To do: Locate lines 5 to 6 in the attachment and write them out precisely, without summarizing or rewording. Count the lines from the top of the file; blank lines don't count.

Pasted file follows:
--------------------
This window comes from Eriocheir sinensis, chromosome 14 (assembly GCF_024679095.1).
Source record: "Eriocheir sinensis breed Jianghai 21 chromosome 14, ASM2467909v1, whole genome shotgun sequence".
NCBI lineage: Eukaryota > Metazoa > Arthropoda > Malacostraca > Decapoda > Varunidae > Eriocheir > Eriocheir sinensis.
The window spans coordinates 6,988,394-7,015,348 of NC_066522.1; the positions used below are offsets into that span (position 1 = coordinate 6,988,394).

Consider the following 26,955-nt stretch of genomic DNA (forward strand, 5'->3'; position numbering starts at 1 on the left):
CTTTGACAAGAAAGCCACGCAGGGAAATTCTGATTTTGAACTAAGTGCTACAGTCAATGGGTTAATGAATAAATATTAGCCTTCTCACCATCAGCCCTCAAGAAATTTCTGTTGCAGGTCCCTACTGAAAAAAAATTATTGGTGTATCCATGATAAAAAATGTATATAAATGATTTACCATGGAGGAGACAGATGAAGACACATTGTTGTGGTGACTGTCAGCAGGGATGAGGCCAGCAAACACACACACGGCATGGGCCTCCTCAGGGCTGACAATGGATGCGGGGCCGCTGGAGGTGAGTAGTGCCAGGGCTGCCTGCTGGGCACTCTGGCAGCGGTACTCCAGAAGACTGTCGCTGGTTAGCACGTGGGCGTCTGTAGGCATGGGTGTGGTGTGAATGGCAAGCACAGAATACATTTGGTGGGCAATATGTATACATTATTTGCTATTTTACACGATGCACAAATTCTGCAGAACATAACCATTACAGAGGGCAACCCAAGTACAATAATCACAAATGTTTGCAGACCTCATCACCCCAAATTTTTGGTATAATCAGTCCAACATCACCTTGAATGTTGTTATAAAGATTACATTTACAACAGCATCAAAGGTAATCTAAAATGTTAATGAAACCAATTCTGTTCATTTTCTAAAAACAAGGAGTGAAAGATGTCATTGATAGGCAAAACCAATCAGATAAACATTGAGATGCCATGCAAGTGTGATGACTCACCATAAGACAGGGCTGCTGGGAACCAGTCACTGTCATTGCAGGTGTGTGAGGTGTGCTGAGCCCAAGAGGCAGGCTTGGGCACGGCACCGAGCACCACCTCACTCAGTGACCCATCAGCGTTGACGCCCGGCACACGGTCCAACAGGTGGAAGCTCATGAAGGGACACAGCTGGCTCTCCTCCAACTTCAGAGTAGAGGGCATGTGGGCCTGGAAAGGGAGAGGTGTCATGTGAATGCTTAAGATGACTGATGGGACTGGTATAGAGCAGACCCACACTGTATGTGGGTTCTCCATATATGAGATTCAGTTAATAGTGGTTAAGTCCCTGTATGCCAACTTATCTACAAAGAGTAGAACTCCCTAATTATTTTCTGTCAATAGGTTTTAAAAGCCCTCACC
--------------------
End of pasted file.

Consider the following 26,955-nt stretch of genomic DNA (forward strand, 5'->3'; position numbering starts at 1 on the left):
CTTTGACAAGAAAGCCACGCAGGGAAATTCTGATTTTGAACTAAGTGCTACAGTCAATGGGTTAATGAATAAATATTAGCCTTCTCACCATCAGCCCTCAAGAAATTTCTGTTGCAGGTCCCTACTGAAAAAAAATTATTGGTGTATCCATGATAAAAAATGTATATAAATGATTTACCATGGAGGAGACAGATGAAGACACATTGTTGTGGTGACTGTCAGCAGGGATGAGGCCAGCAAACACACACACGGCATGGGCCTCCTCAGGGCTGACAATGGATGCGGGGCCGCTGGAGGTGAGTAGTGCCAGGGCTGCCTGCTGGGCACTCTGGCAGCGGTACTCCAGAAGACTGTCGCTGGTTAGCACGTGGGCGTCTGTAGGCATGGGTGTGGTGTGAATGGCAAGCACAGAATACATTTGGTGGGCAATATGTATACATTATTTGCTATTTTACACGATGCACAAATTCTGCAGAACATAACCATTACAGAGGGCAACCCAAGTACAATAATCACAAATGTTTGCAGACCTCATCACCCCAAATTTTTGGTATAATCAGTCCAACATCACCTTGAATGTTGTTATAAAGATTACATTTACAACAGCATCAAAGGTAATCTAAAATGTTAATGAAACCAATTCTGTTCATTTTCTAAAAACAAGGAGTGAAAGATGTCATTGATAGGCAAAACCAATCAGATAAACATTGAGATGCCATGCAAGTGTGATGACTCACCATAAGACAGGGCTGCTGGGAACCAGTCACTGTCATTGCAGGTGTGTGAGGTGTGCTGAGCCCAAGAGGCAGGCTTGGGCACGGCACCGAGCACCACCTCACTCAGTGACCCATCAGCGTTGACGCCCGGCACACGGTCCAACAGGTGGAAGCTCATGAAGGGACACAGCTGGCTCTCCTCCAACTTCAGAGTAGAGGGCATGTGGGCCTGGAAAGGGAGAGGTGTCATGTGAATGCTTAAGATGACTGATGGGACTGGTATAGAGCAGACCCACACTGTATGTGGGTTCTCCATATATGAGATTCAGTTAATAGTGGTTAAGTCCCTGTATGCCAACTTATCTACAAAGAGTAGAACTCCCTAATTATTTTCTGTCAATAGGTTTTAAAAGCCCTCACC